My experience is that jobs that absolutely require a PhD state it explicitly in the ads. There are some jobs where a PhD is not an absolute requirement, but that attract sufficient PhD applications that applicants without one are at a severe disadvantage. But I've seen applicants without a PhD get hired for these - usually these are permanent positions with more modest salaries (relative to PhD salary expectations) and a history of failing to keep PhDs around for more than a couple years. The hiring managers want employees who they are more likely to retain once they are familiar and productive in the position, and they are tired of being a short term stepping stone for PhDs.
 

StatGuy2000

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My message #16 is pretty clear about that job...
I missed your message on #16.

Many or most of the candidates for these positions are, in fact, astro PhDs who for whatever reason, did not get faculty jobs. That's the pool. Yes, the occasional EE will get an instrumentation job (but not the BlackSky job). now and again. But this is quibbling. My main point is that the OP will be no more qualified for a single one of these jobs if he gets a second BS in physics. Quibble with details if you must, but as far as advice goes, that's what mine is.
I think this is the crux of where I feel you are wrong -- I'm not convinced that most of the candidates of the positions are in fact astro PhDs. If anything, my expectation is that there is a large candidate pool of people who have Bachelor's or Masters degrees with engineering or physics degrees who are looking for positions in, say, instrumentation, image processing, or software development type jobs.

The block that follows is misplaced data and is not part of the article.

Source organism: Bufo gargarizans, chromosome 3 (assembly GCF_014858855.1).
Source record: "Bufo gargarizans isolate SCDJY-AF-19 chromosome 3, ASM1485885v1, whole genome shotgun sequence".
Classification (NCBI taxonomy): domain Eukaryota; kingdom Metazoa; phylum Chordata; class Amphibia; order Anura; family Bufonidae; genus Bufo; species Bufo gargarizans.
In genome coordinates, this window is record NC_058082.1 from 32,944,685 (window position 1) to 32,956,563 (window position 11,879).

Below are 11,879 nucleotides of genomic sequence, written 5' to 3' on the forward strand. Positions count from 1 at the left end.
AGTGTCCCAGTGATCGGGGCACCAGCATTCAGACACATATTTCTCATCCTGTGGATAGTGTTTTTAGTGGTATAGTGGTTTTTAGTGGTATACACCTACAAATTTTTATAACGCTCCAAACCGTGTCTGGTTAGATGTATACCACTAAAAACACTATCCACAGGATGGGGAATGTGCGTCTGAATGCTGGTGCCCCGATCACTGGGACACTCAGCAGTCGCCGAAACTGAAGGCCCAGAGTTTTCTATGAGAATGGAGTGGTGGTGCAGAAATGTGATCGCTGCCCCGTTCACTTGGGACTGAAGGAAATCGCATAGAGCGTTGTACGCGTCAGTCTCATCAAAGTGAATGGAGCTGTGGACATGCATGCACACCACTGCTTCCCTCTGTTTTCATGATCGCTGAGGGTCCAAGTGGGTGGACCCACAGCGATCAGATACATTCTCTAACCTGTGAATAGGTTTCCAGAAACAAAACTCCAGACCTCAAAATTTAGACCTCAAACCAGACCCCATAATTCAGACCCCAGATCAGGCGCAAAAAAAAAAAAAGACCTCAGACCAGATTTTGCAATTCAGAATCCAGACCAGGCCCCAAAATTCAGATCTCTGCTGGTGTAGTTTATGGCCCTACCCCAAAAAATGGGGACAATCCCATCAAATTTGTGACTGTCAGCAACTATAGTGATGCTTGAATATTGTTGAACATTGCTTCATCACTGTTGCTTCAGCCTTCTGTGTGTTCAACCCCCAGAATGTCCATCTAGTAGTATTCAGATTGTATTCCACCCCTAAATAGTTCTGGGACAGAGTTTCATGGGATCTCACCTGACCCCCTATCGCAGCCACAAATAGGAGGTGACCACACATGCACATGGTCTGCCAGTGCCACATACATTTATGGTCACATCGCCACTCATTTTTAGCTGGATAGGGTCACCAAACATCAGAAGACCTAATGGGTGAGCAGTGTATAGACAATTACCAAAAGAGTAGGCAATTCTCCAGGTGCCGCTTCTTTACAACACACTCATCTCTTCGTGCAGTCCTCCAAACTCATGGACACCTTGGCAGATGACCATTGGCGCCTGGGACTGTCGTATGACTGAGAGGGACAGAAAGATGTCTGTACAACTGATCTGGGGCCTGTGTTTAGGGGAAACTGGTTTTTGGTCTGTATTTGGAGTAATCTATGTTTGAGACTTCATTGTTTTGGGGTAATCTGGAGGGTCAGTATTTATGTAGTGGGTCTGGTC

Now will the OP be more qualified for any of these jobs with a second BS in physics? I'm not certain of the answer, but if his contention (note: I believe the OP is male, given the handle name) is that he is being rejected for these positions because he does not have a physics degree -- as he stated earlier in this thread -- then by that token, he would be more qualified for these positions after completing a second degree in physics, in addition to his applied math degree and his experience in software development and his coding skills.

How competitive would he be in comparison to someone who has an engineering degree or a physics PhD is unknown -- some employers may not want to hire a PhD for whatever reason, whereas others may look exclusively to physics PhDs.
 
@Vanadium 50 I am sorry but you are wrong that these positions require PhD. I looked at some of the employers LinkedIn pages that have similar roles and none of them stated that they had a PhD. Only a bachelors in physics and one other had a computer science degree. Granted I have only seen three profiles for those job titles in LinkedIn, as there aren't many with those titles on LinkedIn.
But I do agree with you on the BlackSky jobs as I have also looked at their employment and all of whom I was able to find were PhD.